Understanding Static Electricity

Buzzle Staff Feb 17, 2019
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Static electricity, which explicitly means 'electricity at rest', is defined as the deposition of electrical charges or electrons on the surface of a material.
Static electricity is generally caused when a material is rubbed against the surface of another material. Though electrical charges are present, they do not constitute to form alternating current or direct current. Hence, these are referred to as 'static' which, as mentioned before, explicitly means 'electricity at rest'.


When two materials come into physical contact against each other, electrons are shifted from the surface of one material to the other. The material which supplies the electrons attains extra positive charges called protons, and the material which gains the electrons attains extra negative charges called neutrons.
The process doesn't purely mean the conduction of electricity. It is found that most materials that have the ability to exhibit static are nonconductors of electricity.


It is well known that opposite charges attract each other, whereas like charges repel each other. Therefore, the existence can be proved if an object with static electrons on its surface attracts another object which has electrons of the opposite charge.
Consider a metal rod which is initially neutral with equal amounts of positive and negative charges. When the rod is rubbed against a rough surface for a while, it is bound to achieve positive charges on its surface.
Now, it is taken near a small metal bead which is neutral. The rod is found to attract the bead. The same rod, when taken near another metal bead which has been rubbed against a metal surface and made to conduct negative charges, is found to push away the bead.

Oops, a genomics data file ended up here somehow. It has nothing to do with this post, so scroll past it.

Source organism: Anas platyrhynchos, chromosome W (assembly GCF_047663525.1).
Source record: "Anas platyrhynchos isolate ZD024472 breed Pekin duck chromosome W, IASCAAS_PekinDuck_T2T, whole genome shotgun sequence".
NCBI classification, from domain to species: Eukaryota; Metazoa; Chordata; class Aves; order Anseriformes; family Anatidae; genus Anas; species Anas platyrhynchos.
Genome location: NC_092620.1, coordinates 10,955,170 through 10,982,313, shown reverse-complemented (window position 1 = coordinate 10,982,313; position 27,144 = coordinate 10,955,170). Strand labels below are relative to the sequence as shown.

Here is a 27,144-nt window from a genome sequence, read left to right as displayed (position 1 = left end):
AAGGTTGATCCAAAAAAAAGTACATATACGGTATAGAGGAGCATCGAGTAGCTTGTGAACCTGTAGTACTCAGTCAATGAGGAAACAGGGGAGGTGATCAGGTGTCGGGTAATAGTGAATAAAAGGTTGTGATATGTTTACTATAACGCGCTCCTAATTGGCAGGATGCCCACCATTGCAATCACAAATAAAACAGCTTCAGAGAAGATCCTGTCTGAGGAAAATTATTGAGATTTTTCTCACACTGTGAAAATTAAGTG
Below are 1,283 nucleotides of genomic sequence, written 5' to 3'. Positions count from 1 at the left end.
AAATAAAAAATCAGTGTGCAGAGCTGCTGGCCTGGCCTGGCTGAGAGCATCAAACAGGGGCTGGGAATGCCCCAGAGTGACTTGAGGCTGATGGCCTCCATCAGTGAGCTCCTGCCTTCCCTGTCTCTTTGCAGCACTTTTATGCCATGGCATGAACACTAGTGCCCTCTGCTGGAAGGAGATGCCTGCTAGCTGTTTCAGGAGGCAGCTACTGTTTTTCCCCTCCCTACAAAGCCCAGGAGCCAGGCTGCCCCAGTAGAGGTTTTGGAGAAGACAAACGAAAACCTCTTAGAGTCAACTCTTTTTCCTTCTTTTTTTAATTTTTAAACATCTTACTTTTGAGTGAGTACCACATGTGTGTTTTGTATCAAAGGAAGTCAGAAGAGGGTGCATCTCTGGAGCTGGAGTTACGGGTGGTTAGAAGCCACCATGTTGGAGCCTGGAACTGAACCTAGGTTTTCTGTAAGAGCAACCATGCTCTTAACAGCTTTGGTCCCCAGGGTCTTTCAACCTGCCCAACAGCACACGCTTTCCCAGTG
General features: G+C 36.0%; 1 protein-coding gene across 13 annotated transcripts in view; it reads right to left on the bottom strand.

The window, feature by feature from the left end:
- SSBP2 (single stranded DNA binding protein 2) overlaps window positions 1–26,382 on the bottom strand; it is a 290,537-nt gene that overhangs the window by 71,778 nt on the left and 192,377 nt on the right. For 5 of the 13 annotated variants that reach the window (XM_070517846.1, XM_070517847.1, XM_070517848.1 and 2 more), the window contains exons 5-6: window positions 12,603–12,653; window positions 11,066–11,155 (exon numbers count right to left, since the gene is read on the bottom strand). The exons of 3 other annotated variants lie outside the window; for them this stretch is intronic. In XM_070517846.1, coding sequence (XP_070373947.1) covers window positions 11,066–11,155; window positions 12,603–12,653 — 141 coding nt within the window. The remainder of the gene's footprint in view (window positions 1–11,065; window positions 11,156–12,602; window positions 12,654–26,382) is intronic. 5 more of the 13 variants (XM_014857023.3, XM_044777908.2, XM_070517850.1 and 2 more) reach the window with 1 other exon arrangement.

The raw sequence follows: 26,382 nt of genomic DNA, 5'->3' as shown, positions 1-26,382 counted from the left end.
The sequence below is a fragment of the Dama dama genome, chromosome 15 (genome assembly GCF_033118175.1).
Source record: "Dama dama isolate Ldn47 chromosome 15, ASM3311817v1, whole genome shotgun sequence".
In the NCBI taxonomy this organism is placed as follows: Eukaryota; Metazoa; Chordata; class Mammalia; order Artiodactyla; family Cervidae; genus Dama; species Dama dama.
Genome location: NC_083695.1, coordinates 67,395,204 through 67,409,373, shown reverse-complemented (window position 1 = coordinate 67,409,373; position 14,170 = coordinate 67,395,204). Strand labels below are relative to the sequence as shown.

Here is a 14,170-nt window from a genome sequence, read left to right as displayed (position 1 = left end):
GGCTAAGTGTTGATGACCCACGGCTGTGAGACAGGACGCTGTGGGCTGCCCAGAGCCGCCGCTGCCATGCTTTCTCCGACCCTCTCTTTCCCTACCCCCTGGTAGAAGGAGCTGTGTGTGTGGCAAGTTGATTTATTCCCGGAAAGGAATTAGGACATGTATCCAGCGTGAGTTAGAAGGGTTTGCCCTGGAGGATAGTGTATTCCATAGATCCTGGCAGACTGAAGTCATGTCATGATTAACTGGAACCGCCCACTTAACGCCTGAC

With the help of experiments, it has been found that an object which has electrons deposited on it attracts an oppositely charged object with a greater attraction than an object with neutral charges. This is because the strong molecular bonding of the electrons with the surface of the material keeps the electrons intact.
But when an oppositely charged object is brought near it, the electrons are attracted with a greater force and they break the strong molecular bonding and jump across to the other object.
When more and more electrons move across the objects, the air surrounded by them heats up and this induces the other electrons to switch over to the receptor object. This eventually leads to a situation where both elements acquire neutral charges.
Since static electricity is an inter - combination of electric charges on two materials that are separated from each other, there is a high probability of small electrical and electronic components getting damaged due to its impact. Hence, manufacturers of such devices have started using a number of anti - static devices to avoid the effect.